Plastic-free public events in ACT

national plastics plan

In an Australian first, the ACT Government has declared public events as ‘plastic-free’ under the Plastic Reduction Act, passed earlier this year. It is also engaging with the community and industry on the phase-out of the second tranche of single-use plastic items from 1 July 2022.

The Royal Canberra Show, Australia Day in the Capital, National Folk Festival, Enlighten Festival, The Balloon Spectacular, Symphony in the Park, Canberra Day and Reconciliation Day will be prohibited from supplying plastic straws, plastic takeaway containers and single-use plastic plates and bowls, in addition to already banned products.

In recognition of the needs of people with disability and medical conditions, plastics straws will still be made available to members of the community who may need them at these events.

Geoff Cannock, Chief Executive Officer of the Royal National Capital Agricultural Society said taking action to reduce plastics was the right fit for the Royal Canberra Show – which returns on 25-27 February 2022, after being cancelled this year due to COVID-19.

“Families across the region love the Royal Canberra Show. It’s one of the ACT’s most iconic and longest-running events, so we want to be able to lead by example and show we can make changes to create a cleaner world,” Cannock said.

Chris Steel, Minister for Transport and City Services said single-use plastic products create persistent waste which piles up in landfills and litters landscapes and waterways.

“We know Canberrans want to take everyday action on climate change by cutting down their consumption of these harmful plastic. Progressively phasing out these products helps set a level playing field for industry and business, accelerating the shift to more sustainable alternatives.”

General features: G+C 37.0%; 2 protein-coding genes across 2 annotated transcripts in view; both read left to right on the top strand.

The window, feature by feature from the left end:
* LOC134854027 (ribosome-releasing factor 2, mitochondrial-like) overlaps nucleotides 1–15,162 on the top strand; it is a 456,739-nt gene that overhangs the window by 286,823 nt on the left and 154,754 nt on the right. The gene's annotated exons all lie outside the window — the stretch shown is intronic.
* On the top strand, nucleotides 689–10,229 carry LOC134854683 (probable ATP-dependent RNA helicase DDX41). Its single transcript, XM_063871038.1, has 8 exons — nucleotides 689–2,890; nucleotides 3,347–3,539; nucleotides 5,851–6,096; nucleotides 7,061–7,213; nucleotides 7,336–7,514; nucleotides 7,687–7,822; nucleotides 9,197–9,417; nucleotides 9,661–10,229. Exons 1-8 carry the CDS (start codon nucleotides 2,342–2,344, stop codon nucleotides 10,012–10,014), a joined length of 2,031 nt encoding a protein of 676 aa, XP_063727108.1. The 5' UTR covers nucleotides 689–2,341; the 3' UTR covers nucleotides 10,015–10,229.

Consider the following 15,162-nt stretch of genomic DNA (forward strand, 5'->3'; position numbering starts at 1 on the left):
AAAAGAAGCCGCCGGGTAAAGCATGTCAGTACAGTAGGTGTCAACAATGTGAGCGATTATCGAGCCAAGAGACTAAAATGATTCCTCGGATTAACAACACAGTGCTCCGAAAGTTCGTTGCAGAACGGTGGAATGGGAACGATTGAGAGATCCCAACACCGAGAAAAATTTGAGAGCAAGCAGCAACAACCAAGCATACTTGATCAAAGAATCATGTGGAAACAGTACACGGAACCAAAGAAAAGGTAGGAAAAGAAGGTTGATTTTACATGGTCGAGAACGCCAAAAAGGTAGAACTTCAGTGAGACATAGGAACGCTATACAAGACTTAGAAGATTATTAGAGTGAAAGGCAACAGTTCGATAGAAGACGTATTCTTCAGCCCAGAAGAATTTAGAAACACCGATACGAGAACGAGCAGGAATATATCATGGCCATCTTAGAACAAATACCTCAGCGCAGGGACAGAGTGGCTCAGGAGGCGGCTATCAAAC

Industry consultation is under way on the next tranche of items to be banned from July 2022 under the government’s updated Single Use Plastics Policy. These include: single-use plastic straws (with exemptions for those who need them), single-use plastic fruit and vegetable barrier bags, cotton buds with plastic sticks and all oxo-degradable plastic products ­– such as degradable plastic bags and degradable dog waste bags.

Plastic cutlery, stirrers and expanded polystyrene containers have already been banned under tranche 1 of the phase-out on 1 July 2021.

“The ACT Government has identified the tranche 2 items well ahead of time and has been consulting with industry and disability organisations on the implementation of the phase-out over the past two years,” Steele said. “This is the final opportunity to hear from individuals, businesses, community organisations, institutions and peak bodies who would be affected by the ban.

“We are particularly keen to hear from people with a disability and their advocates about exemptions for the supply of straws to people with a disability based on the South Australian and Queensland models. In these jurisdictions straws are still available at pharmacies or care facilities, and in South Australia at hospitality venues upon request, without needing to present any evidence.”

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